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Norwood Estate Planning Lawyer > Blog > Estate Planning Attorney > Four Things You Should Know About Special Needs Trusts In Massachusetts

Four Things You Should Know About Special Needs Trusts In Massachusetts


Do you have a child or grandchild with special needs? If so, it is important to make additional considerations for him or her as part of your estate plan. A Special Needs Trust is a very valuable estate planning tool to help families support vulnerable loved ones without inadvertently causing them the loss of means-tested beneficits, such as MassHealth. Here, our Boston- area estate planning lawyers highlight four things to know about Special Needs Trust (SNTs) in Massachusetts.

1.    Medicaid and SSI are Means-Tested Programs (Too Many Assets Undermines Eligibility) 

Many special needs people receive some form of public support—often from Medicaid (which is called MassHealth in Massachusetts) and/or SSI. As explained by Massheath, Medicaid is a strictly means-tested government program. Supplemental Security Income (SSI) is also means-tested.

Eligibility is determined based on the individual’s assets and income. In general, having countable assets above a certain threshold—just $2,000—can disqualify someone from receiving these benefits. In other words, leaving money or property, which are countable assets, directly to a special needs child or grandchild could actually render them ineligible for MassHealth or SSI.

2.    Property/Assets Within a Special Needs Trust Not Considered Countable Assets 

A Special Needs Trust (SNT) is designed to hold assets for the benefit of a person with disabilities without affecting their eligibility for means-tested programs like Medicaid or SSI. How does it work? Assets placed in an SNT are not considered countable assets for the purposes of determining eligibility.  The assets within the trust are used to supplement the needs of the beneficiary and are managed and distributed by the Trustee in accordance with the trust provisions and relevant regulations so that the trust beneficiary remains eligible for valuable benefits and services.

3.    Trust Funds Can Be Used for a Wide Range of Qualifying Purposes 

To ensure eligibility for Medicaid and SSI, the money within a Special Needs Trust must be used properly. With that being, the assets held in a SNT are not only protected but can be used for a broad range of expenses that enhance the beneficiary’s quality of life. Along with other things, this includes but is not limited to:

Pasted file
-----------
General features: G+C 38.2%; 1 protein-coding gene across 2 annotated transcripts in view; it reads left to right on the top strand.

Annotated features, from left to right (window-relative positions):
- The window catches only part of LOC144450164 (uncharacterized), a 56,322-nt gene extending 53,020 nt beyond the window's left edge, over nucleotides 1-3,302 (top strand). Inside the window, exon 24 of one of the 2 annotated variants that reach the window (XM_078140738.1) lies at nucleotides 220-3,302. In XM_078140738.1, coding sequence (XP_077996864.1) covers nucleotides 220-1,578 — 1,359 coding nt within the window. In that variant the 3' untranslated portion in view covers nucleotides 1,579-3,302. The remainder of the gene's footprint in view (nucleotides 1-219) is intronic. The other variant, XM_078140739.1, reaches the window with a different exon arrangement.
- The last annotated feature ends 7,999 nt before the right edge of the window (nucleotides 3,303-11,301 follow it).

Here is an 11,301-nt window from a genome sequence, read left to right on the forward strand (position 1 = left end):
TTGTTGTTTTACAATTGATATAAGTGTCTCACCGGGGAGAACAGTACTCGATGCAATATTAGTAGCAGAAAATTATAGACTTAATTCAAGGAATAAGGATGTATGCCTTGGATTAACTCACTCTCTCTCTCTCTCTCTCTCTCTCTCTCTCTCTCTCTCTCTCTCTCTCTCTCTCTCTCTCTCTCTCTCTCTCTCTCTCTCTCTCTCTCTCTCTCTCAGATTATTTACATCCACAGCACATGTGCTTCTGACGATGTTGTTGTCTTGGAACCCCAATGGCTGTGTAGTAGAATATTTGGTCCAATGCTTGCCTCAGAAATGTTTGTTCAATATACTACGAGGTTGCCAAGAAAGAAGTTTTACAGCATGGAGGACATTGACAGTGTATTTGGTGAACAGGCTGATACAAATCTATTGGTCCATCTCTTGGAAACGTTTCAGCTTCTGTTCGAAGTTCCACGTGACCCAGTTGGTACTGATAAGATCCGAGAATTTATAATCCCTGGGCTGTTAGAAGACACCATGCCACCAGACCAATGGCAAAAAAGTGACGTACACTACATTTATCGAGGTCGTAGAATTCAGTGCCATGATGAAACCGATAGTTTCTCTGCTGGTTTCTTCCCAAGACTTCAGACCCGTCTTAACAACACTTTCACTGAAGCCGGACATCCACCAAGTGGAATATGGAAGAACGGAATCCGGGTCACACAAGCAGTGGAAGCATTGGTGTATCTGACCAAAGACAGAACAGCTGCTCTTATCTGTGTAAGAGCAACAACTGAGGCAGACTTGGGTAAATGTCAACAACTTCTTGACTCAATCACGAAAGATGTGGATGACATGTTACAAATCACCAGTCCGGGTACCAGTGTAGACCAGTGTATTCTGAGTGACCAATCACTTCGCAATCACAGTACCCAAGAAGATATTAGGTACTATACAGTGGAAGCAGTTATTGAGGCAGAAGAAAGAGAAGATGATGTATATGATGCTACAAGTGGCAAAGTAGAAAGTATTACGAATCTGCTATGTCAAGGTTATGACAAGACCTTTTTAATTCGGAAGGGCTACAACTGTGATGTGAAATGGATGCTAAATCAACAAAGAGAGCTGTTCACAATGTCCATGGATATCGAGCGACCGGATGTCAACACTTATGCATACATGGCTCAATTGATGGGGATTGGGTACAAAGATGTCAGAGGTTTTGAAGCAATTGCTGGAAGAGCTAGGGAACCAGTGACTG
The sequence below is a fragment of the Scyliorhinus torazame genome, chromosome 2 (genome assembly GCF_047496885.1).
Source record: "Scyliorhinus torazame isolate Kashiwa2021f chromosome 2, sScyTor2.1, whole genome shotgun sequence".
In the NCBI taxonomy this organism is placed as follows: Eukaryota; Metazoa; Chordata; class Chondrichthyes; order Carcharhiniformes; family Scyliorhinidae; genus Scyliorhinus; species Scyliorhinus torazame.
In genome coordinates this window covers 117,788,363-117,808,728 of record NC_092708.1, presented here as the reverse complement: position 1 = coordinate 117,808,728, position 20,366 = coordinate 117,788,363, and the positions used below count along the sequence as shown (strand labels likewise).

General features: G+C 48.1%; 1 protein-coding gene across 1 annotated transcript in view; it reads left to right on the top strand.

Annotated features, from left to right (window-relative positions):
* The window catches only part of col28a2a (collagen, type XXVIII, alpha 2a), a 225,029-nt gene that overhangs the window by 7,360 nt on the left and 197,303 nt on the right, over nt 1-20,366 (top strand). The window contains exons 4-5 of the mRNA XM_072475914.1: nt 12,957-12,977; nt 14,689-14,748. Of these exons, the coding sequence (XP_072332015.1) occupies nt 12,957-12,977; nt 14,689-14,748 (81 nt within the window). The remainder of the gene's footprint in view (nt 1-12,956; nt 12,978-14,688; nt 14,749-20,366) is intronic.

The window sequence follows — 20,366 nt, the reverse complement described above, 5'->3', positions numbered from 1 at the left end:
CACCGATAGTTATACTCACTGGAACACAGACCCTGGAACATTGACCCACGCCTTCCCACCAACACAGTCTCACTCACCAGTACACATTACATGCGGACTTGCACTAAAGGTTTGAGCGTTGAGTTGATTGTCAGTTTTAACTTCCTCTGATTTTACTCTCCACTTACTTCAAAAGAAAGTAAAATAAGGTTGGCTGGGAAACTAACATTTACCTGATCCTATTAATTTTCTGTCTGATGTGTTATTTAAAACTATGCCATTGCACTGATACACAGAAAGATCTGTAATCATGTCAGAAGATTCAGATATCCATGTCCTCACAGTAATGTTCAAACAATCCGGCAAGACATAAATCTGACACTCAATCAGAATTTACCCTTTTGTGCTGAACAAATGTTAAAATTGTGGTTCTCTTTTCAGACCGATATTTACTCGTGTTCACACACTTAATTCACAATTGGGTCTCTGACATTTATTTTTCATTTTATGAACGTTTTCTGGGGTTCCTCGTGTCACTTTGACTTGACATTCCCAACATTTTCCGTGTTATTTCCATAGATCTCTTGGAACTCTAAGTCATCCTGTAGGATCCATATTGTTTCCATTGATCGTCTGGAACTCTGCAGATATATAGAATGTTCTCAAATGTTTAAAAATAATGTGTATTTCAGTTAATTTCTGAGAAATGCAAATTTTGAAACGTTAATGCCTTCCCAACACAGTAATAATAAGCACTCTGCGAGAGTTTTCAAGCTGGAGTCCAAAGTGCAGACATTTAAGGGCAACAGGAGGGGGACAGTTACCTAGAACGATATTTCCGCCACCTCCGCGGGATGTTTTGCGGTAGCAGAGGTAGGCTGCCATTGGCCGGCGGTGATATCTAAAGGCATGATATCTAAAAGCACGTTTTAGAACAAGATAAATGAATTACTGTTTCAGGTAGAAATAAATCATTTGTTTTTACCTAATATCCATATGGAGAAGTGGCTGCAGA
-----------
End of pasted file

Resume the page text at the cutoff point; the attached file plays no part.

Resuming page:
• Recreational equipment, games, and crafts;
  • Telephone, answering machine;
  • Television, radio, and cable service;
  • Musical instruments;
  • Automobile;
  • Stereo system;
  • Purchase a home, with rent paid by occupants;
  • Tools for home improvements, repairs, and maintenance by the homeowner;
  • Home improvements, repairs, and maintenance by outside sources;
  • Audio/video equipment, computer equipment, and personal digital devices;
  • Difference between a private and semi-private room in an institution;
  • Household goods;
  • Durable medical equipment, such as walkers, wheelchairs, and canes;
  • Cleaning supplies and paper products used for cleaning;
  • Recreation and entertainment;
  • Non-refundable airline tickets;
  • Medical insurance;
  • Travel and education;
  • Telephone service;
  • Newspaper subscriptions;
  • Tax payments;
  • Furniture;
  • Services of a care manager;
  • Vacations;
  • School tuition, books, and supplies;
  • Movies;
  • Installation of a burglar alarm or monitoring system in home;
  • Health and life insurance premiums;
  • Medical treatment for which public funds are unavailable;
  • Dental care, physical therapy, massages, support services, and other medical expenses not covered by any benefit programs;
  • Home care services not covered by another

Distributions from a Special Needs Trust that will reduce SSI benefits include:

  • Shelter-related expenses (mortgage payments, real property taxes, heating and cooling bills, electricity, water, sewerage, garbage collection);
  • Groceries or meals (until September 2024); and
  • Cash for any

4.    Trustee Can Be Family Member, Friend, or Professional (Owes Fiduciary Duty) 

When establishing a Special Needs Trust, a trustee must be designated to manage the trust’s assets and ensure the beneficiary’s needs are met. The trustee can be a family member, a friend, or a professional with expertise in managing trusts. Regardless of who is chosen, the trustee has a fiduciary duty to act in the best interests of the beneficiary. A fiduciary duty requires a trustee to manage the trust’s assets prudently, ensure disbursements do not jeopardize the beneficiary’s eligibility for public benefits, and that they maintain accurate records.

Contact Our Boston, MA Special Needs Planning Attorney Today 

At Fisher Law LLC, our Boston estate planning lawyer has the experience needed to advise families on the full range of special needs planning matters, including trusts. Have specific questions about SNTs? Contact our estate planning firm now to set up your confidential initial appointment. We are proud to serve communities throughout the Greater Boston area.


mass.gov/info-details/eligibility-for-health-care-benefits-for-masshealth-the-health- safety-net-and-childrens-medical-security-plan

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